The island of Majorca has more than 120 magnificent beaches. On these beaches, there are coves with pure white and golden sands, clear turquoise sea, caves below incredible cliffs and beautiful coastlines. These beaches each have their own unique personalities.
Cala Formentor Beach
Cala Formentor Beach is located in the Pollenca Bay, on the east of Formentor Cape, the northwest part of Majorca. It is one of the most picturesque beaches on the island and is very popular when it comes to tourists, even though it is only 1,000 meters long and 12 meters wide. It is a Blue Flag beach, and the overhanging trees provide visitors with plenty of shade during hot summer months. The beach itself has excellent facilities, such as showers, toilets, sunbed & parasol rentals and lifeguards on duty. You can also rent jet skis and pedal boats and even take a ride in a glass bottom boat. Visitors are able to take a public bus to the beach, or park their car in the beach car park for around 5 Euro. Boat trips from the nearby Port de Pollença are also available.
Cala Deià Beach
Cala Deià Beach, on the west coast of Majorca, is a petite, shingled, rugged coarse sand beach. Although Cala Deia Beach does not have much width, it does stretch for up to 70 metres. It is surrounded by picturesque cliffs and crowned by low hills and a pine forest. The fishing huts certainly give the beach a traditional feel, along with the village and popular celebrity hotspot of Deià that stands high on the mountainside. Beach-goers can witness local artists painting the stunning surroundings and sample the fresh fish specialties at the beach restaurants. Paid parking is limited, so visitors might be better off reaching the beach by walking down the well-maintained path from the village of Deià.
Cala Mesquida Beach
Cala Mesquida Beach is an idyllic, remote beach located in the northeast part of Majorca, providing visitors with a 300-meter length and 100-meter width. Parasol and sun lounger rental is on offer for those who wish to soak up the sun, as well as pedal-boat hire for a day of family fun. Take note that the sea is known to get a bit rough from time to time, and there are lifeguards on duty to warn visitors, particularly those with small children. However, this is an advantage for those adventure-lovers who like to go windsurfing. To the west of the beach is a small resort with a few restaurants and shops. The area in general is largely protected, due to the fact that it is the home of one of the largest colonies of cormorants and gulls in the Balearics - bird-lovers, pay attention!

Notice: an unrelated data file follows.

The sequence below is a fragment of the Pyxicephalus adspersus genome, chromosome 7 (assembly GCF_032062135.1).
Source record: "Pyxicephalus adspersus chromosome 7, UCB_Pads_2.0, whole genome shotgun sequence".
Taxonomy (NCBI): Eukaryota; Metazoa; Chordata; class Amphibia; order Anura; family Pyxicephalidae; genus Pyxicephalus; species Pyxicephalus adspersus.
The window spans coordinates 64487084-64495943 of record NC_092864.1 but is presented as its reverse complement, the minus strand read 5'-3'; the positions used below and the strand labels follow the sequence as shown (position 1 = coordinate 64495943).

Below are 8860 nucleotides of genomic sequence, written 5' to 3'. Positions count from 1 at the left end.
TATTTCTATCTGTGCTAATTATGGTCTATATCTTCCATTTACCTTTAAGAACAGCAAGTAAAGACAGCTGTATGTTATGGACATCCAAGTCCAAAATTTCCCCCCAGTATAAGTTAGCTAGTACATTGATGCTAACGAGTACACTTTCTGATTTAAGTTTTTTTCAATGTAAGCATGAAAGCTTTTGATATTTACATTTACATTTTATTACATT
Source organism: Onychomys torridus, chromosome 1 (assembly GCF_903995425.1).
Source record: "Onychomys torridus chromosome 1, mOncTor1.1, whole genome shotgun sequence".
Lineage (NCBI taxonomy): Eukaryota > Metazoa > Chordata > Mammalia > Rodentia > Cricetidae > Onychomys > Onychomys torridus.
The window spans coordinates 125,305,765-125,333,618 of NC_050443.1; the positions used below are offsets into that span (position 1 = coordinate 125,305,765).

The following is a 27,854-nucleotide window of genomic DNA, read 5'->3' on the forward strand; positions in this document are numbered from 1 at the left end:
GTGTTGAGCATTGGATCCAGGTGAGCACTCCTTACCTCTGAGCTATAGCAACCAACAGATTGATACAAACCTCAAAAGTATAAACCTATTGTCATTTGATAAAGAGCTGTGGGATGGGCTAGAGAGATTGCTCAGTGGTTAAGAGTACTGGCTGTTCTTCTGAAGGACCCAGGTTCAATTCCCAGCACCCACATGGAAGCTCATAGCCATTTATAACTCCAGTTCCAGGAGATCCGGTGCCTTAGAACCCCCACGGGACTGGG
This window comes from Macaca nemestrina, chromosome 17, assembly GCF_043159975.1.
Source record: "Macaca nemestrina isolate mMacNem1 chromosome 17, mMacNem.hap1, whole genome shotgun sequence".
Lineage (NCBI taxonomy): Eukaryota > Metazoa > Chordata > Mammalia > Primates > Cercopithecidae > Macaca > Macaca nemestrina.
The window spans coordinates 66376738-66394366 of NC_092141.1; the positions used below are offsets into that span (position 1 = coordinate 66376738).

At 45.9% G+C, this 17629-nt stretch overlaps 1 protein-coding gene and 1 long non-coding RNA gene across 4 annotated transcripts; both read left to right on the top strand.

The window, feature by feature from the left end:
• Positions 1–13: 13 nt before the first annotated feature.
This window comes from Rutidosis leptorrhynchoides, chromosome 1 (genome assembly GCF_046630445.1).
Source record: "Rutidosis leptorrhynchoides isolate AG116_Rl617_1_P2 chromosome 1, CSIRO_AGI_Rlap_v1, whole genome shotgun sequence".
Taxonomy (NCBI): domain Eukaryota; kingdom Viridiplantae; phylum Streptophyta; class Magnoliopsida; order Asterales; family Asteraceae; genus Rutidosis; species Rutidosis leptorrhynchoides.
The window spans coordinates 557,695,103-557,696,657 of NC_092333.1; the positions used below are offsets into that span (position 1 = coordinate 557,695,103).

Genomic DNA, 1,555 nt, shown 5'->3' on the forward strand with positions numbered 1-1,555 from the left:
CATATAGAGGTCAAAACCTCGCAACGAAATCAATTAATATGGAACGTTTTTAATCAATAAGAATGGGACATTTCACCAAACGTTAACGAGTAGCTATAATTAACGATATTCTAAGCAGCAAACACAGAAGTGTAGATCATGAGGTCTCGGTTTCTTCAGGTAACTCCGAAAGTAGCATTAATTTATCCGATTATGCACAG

Es Trenc Beach
Es Trenc Beach is a beautiful unspoiled beach located in the South of Majorca, and is known as 'Majorca's Answer to the Caribbean', due to its secluded location and it not being connected to any particular resort. Its wild and natural feel is becoming more and more appealing to both locals and tourists. Here, visitors can admire the contrast between sand and vegetation. At 1,900 meters long and 22 meters wide, the beach provides much land to give each visitor their own quiet spot to enjoy the sun. The beach has its own car park, and there is usually around a 3 Euro charge for parking, which is then reduced to half after 4pm. You also have the option to get there by public bus, which will drop you off around 200 meters from the beach.
Banyalbufar Beach is a breathtaking cove located on the Tramuntanta mountain range, on the west coast of Majorca. Visitors can find themselves surrounded by mountains and trees, a sea with crystal-clear water, and are also able to enjoy the general peace and quiet of the beach. As the 'playa' itself is difficult to reach by car, people usually park in the village of Banyalbufar and then walk down a narrow path to the beach. Because of the location and lack of facilities, the beach is not known to be very child-friendly, but at the same time, is ideal for those who would love their quiet time in a stunning location with a great view. Banyalbufar Beach also a small cliff where you can have a 'natural shower' and it is really recommend to go there to dive, as you can find a lot of sea plants and incredible sea life.